When temperatures soar and wildflowers sprout over the fields in central Texas, March is the perfect time to decorate or freshen up your home garden. We asked our favorite local gardeners, Jared Goza and Andrew Ong from Instagram’s @gayswhogarden, to give us the shit about what is best for the spring garden in our area. Here the dynamic duo lists their top dos and don’ts.
Start your seeds
• • Go the organic way. Choosing an organic fertilizer will reduce the amount of chemical pesticides and salt draining into the soil and waterways.
• • Use the right stuff. Use seedling trays and pick soil specifically designed for seed launch: we’ve had success with coconut, perlite / vermiculite and even potting soil.
• • Make water seedlings from below. Put these bowls in water to make sure the soil is completely saturated without disturbing the surface.
• • Do not start certain plants from seeds now. Almost all wildflower seeds are best started in autumn. Tomatoes and peppers also need more time to grow. So buy them as young plants instead of seeds from local nurseries like Barton Springs Nursery and The Natural Gardener.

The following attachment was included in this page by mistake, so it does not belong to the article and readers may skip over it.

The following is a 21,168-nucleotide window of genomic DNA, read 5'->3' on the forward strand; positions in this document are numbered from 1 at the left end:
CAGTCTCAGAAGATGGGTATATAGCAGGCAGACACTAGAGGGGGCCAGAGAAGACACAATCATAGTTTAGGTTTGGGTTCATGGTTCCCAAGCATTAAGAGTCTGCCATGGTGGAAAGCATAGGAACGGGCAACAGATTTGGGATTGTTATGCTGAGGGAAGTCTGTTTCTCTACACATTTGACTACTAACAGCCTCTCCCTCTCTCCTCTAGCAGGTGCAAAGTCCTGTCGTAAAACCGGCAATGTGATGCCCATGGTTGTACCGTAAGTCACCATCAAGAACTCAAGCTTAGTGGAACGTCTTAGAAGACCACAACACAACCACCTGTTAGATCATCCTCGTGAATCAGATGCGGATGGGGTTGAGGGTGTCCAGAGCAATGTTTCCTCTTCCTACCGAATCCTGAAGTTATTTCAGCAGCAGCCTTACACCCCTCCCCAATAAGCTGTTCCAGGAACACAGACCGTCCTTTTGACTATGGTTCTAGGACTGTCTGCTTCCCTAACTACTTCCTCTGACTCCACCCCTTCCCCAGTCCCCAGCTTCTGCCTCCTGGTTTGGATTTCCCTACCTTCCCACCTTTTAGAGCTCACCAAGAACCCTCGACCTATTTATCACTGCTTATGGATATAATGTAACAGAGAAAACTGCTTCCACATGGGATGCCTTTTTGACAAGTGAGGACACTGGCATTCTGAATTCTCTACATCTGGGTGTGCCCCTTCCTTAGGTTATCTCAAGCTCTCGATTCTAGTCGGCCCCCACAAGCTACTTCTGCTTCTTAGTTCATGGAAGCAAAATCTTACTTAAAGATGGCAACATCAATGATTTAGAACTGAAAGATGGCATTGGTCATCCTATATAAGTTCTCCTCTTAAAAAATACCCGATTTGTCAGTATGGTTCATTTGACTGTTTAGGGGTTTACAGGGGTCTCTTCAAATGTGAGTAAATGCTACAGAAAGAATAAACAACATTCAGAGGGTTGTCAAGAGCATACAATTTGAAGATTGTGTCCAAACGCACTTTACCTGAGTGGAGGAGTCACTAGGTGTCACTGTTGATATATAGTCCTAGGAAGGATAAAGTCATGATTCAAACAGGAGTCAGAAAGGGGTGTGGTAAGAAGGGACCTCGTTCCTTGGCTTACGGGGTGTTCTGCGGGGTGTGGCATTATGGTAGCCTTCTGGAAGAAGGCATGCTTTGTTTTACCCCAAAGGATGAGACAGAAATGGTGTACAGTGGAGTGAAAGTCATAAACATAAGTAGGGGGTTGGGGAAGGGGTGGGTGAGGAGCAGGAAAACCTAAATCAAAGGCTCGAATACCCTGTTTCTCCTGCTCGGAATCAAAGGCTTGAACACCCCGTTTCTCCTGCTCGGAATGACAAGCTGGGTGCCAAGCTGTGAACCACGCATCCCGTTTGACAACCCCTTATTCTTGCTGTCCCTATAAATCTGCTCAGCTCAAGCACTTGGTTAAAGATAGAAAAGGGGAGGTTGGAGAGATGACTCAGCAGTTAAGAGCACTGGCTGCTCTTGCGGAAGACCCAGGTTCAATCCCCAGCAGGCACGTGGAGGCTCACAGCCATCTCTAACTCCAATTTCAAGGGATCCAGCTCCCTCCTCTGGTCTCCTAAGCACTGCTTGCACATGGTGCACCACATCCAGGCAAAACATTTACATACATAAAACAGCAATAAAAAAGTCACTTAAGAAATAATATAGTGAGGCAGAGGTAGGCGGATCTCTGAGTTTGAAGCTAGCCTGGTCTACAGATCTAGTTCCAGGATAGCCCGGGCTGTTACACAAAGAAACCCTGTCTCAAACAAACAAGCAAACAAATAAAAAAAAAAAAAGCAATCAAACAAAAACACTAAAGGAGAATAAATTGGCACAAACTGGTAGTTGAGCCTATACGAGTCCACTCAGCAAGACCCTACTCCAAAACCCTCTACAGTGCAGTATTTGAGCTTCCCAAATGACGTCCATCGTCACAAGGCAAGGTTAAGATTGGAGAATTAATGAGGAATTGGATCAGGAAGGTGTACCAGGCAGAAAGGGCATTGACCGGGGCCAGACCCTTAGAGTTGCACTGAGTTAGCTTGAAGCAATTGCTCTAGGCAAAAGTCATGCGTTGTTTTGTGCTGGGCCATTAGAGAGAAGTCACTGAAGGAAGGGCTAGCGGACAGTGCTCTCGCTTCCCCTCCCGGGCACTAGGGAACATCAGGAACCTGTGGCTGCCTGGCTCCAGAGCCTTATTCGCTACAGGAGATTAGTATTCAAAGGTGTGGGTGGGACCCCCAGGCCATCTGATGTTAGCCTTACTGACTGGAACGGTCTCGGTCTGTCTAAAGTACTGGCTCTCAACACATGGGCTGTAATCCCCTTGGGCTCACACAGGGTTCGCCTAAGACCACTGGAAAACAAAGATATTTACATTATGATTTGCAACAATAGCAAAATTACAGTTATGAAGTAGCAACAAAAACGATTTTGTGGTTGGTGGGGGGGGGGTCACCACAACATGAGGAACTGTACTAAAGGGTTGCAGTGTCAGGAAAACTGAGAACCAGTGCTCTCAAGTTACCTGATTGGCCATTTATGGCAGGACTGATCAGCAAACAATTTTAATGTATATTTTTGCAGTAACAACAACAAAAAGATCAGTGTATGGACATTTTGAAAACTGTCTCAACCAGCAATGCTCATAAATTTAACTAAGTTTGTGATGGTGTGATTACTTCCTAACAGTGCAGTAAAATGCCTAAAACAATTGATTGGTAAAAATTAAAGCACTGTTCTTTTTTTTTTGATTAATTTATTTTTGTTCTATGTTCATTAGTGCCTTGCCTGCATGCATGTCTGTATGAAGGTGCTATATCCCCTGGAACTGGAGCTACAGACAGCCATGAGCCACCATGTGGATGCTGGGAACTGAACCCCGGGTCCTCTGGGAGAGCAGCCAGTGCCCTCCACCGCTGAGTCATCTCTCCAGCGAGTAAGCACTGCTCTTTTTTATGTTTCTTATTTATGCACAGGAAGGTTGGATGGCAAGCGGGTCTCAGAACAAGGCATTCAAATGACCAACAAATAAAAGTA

• • Free the dead. As you take care of your existing garden, steal part of the stem / branch of each plant to see if that part is still alive. Prune the branches to ensure proper airflow, remove dead or diseased areas, and untangle any crossing stems.
• • Do not cut off flower buds. In the spring, never prune plants that bloom on old growth, such as B. certain types of hydrangeas.
• • Do not overlap trees. Jumping off the treetops does more harm than good. The best example of this is “Crape Murder” with Crape Myrtles.
Prepare the garden beds
• • Use organic compost. It improves the soil structure and retains moisture.
• • Apply the correct organic fertilizer. Use dry fertilizer for new plants (skip for container plants), then add liquid fertilizer every two weeks.
• • Start perennial plants. Now is the perfect time to start most small perennials as they will need time to take root before summer. If you’re looking for strains that do well in central Texas, check out the Lady Bird Johnson Wildflower Center’s Spring Native Plant Sale, which begins April 1st.
• • Not down to the existing floor. This will actually re-sown all the weed seeds in the soil.
• • Don’t add pre-emergent herbicides. In our experience, these weed killers are a waste of time and money. Instead, just use a weed control hoe and burn any stragglers with a vinegar and orange oil mixture in a spray bottle.
The five best bulbs to plant in your garden this spring
Dahlia (if you’re up to the challenge!)